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Bentonville Traffic Violation Lawyer

What You Need to Know

Most people think there is no need to consult an attorney if you get pulled over and are given a simple traffic ticket. In some cases that is correct; it would cost you more to pay an attorney to handle the ticket for you than what you would end up spending just working it out with the prosecutor or judge yourself.

But in other circumstances you need to think very seriously about what help a skilled Bentonville traffic violation attorney could provide that you just couldn't do for yourself. Considerations shouldn't just be short-term; generally, the attorney will cost more than the ticket. But long-term considerations are usually what people fail to consider; some traffic violations will cause you to lose your driver's license, raise your insurance rates, and even be sentenced to jail.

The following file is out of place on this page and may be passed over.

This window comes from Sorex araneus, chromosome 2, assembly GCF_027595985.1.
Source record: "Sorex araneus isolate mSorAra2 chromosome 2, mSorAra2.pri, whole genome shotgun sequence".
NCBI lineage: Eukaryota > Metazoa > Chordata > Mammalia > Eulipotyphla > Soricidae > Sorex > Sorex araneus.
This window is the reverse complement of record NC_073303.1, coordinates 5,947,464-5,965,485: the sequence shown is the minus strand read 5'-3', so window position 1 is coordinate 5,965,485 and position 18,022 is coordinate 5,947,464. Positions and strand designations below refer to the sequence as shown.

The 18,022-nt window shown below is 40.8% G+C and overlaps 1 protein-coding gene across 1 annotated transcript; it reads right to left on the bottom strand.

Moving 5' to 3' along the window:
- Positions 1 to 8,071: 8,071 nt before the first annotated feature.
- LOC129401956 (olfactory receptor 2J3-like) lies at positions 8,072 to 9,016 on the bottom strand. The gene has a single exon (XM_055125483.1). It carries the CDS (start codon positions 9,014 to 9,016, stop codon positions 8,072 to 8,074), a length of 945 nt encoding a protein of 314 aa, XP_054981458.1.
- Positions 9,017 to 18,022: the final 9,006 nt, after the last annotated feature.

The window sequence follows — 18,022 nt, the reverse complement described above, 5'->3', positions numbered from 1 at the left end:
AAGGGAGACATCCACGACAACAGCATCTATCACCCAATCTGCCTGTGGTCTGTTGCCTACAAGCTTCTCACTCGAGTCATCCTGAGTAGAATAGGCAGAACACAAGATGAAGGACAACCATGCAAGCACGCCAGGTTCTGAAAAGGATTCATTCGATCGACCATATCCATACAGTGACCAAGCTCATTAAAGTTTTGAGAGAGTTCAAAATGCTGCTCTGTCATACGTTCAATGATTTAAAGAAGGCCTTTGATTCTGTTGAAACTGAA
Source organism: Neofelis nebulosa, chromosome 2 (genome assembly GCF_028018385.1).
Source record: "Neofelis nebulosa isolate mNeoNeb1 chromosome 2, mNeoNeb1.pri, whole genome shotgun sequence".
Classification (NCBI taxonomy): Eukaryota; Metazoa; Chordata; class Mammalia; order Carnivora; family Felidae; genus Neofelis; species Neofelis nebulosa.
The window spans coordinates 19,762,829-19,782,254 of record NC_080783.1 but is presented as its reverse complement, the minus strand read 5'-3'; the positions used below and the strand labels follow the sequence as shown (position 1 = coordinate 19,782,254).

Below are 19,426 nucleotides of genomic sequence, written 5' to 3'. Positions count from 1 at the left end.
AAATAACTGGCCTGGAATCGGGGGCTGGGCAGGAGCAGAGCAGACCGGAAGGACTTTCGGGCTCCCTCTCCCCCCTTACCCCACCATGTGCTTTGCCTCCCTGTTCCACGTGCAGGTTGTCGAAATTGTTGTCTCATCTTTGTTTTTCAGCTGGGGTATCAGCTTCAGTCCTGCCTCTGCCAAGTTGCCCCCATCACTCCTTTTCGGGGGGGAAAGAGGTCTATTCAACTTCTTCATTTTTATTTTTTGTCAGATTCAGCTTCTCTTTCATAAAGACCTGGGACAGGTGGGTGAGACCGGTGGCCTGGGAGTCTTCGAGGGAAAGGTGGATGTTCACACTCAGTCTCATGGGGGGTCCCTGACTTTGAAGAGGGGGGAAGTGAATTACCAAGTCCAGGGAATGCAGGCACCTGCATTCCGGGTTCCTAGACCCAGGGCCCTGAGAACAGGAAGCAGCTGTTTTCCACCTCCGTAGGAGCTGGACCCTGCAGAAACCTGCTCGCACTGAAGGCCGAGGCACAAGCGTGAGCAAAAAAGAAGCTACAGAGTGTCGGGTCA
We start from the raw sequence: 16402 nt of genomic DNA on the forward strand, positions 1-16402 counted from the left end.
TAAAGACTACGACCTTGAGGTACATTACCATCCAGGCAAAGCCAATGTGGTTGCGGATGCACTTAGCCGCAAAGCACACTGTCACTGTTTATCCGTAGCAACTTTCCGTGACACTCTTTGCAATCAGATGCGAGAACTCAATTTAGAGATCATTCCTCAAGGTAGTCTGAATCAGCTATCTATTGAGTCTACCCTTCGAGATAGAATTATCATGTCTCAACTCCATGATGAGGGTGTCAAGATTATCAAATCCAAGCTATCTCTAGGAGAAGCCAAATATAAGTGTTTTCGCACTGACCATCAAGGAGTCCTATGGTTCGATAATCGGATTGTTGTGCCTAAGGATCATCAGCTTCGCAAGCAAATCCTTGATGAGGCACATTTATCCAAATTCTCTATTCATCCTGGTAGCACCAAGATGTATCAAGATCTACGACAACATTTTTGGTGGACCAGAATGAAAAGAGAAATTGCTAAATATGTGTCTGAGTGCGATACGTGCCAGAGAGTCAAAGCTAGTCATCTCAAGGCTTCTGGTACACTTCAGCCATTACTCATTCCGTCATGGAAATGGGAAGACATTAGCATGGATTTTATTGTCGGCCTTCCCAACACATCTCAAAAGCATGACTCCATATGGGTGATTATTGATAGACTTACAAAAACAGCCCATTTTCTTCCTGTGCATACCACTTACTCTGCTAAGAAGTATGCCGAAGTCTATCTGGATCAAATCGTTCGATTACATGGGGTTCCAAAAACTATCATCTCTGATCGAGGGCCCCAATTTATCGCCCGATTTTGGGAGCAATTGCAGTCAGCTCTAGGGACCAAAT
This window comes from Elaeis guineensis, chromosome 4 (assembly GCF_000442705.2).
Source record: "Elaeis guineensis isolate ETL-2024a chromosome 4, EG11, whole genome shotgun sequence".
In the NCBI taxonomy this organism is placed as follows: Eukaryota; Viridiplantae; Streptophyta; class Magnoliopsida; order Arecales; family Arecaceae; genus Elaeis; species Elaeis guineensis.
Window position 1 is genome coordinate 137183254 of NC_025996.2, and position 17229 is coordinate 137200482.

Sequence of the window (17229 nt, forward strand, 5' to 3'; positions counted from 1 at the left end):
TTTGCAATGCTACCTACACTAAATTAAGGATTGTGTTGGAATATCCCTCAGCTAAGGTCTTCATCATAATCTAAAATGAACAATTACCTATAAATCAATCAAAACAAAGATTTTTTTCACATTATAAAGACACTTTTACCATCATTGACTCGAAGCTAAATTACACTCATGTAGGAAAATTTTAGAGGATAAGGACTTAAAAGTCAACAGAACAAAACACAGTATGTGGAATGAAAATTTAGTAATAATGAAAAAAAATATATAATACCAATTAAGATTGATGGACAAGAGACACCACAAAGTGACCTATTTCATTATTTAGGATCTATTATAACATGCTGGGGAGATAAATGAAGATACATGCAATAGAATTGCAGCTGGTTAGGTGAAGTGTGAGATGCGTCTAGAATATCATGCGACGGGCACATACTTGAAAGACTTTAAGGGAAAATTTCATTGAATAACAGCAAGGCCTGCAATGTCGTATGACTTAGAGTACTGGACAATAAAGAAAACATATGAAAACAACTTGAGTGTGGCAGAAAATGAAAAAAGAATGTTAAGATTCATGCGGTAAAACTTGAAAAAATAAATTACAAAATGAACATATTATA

Below I have given numerous examples of common traffic violations I have represented many clients on. Find your charge below and see what I have to say and make your own decision about the value of a lawyer.

If you are concerned about your charge or don't see your particular charge listed here, call today at (479) 777-0640 for a free consultation. An informed decision is your best bet.

All Moving Traffic Violations

Judges are given wide discretion regarding additional punishment, in addition to the punishment required by law, that they may impose on traffic violators. The judge has the discretion to suspend your driver's license for up to 1 year, require completion of a driver's education course, or retake the driver's test.

Additionally, if the violator is a minor the judge can further require that person to write a theme or essay on safe driving or place the minor under probationary conditions designed to educate and prevent future traffic violations by the minor.